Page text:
At Harvey Mudd, we understand that having your child begin his or her university career can be a stressful experience for you, especially if your son or daughter hasn’t lived away from home before. During this important time of transition for the family, many parents put their own feelings and reactions on hold while helping their child prepare for university life. Attending to your own emotional needs as well as your child’s will go a long way toward helping everyone feel comfortable with the challenges that going to college represents. We would like to offer some suggestions that might help you with this new transition.
Stay in touch! Be clear about your expectations, and at the same time be willing to negotiate with your child regarding the extent of contact that both of you would like to maintain.
Allow space for your child to set the agenda for some of your conversations. If your child needs support or has a concern, the subject is more likely to come up if you ask some general questions regarding how they are doing rather than inquiring pointedly about what time they came home last night.
Be tolerant of the adjustment and separation process. Try to be supportive and accepting of who your child is and where he/she is at in their development.
Be flexible and willing to encourage your child’s decision-making process. Work on establishing a more adult rapport with your child.
Be a resource for your child, and also encourage your child to take advantage of the wealth of resources available for students.
Surviving Empty-Nest Syndrome
What is it? The empty nest syndrome can be described as a parental/familial response (sometimes maladaptive) to the experience of family life after the children have grown up and moved on to college, work, marriage or their own independent lives. It is usually stimulated by one’s reactions of loss. For parents, this can be a time of experiencing a wide array of thoughts, feelings and emotional reactions. Some experience joy, fulfillment and relief, while others feel loneliness and anxiety or a mixture of both good and bad feelings. These feelings are natural and there is an adjustment process for parents.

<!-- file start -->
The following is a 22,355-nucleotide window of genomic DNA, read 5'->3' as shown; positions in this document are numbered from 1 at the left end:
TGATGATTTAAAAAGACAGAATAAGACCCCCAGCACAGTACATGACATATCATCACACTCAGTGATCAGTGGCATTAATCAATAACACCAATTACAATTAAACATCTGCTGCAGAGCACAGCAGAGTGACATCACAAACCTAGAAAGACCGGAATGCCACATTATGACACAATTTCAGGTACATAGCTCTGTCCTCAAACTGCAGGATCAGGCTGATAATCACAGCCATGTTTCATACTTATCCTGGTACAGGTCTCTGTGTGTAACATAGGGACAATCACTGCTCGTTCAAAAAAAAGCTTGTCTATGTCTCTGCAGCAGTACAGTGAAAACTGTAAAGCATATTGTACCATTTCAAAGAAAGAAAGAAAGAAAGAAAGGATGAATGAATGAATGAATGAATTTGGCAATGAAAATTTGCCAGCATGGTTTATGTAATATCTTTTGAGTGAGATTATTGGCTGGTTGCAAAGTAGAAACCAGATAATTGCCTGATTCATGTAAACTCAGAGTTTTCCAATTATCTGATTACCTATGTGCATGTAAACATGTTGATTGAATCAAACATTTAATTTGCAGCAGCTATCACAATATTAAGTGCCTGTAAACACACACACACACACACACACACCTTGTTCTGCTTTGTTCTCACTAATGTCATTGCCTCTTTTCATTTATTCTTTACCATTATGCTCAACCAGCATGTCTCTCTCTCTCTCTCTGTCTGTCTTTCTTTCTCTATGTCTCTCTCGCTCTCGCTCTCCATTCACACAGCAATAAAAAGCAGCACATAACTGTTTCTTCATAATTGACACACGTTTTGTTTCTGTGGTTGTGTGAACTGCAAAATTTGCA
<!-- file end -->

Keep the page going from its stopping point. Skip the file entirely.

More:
- Recognize that feelings of ambivalence about your child’s leaving home are normal.
- Allow yourself to feel whatever emotions come up, and find a support system with others to share the experience with. Spend some time with your significant other, friends, partner, etc., especially during the first few months after your child has entered college.
- Make “overall wellness” a goal for yourself since transitions can often be stressful. Do exercise regularly, get enough sleep and eat regularly. If you are feeling good, you are more likely to have the energy to help your child with his or her transition.
- Find a new creative outlet for yourself. Do some things you’ve always wanted to do but never had time. Find a new hobby, pick up an old interest or establish new goals.
- Do give yourself praise! Be proud of doing your best as a parent, and trust your child.
Phases of Freshman Adjustment
Many first year students go through various phases of transitions during their first year in college. Below are descriptions of each phase and suggestions of how to support your child during each stage.
1. HONEYMOON PHASE
During the Honeymoon Phase, students are filled with all sorts of emotions ranging from the excitement of being in college and meeting new people to homesickness and loneliness. Below are some typical transitional stresses your students may be going through. These include:
Initial homesickness, not having immediate support, letting go
Getting used to new place
Sharing private space with a roommate
Doing laundry and other unfamiliar chores for the first time
Setting up room, bank accounts, getting email access, books
Meeting new people, not belonging/fitting in
Being alone and away from parents for the first time
Making first impression
- Stay in touch! Make sure you and your child understand how often and when to call based upon a mutual agreement. What mode of communication would be easiest for the both of you--email or cell phone? Be flexible with your child’s schedule during the first couple of weeks, as there may be many activities and schedule changes during this time.
- You may want to send a care package or card in the first month. This could include quarters for laundry, photos, homemade cookies or whatever else you feel would encourage your child.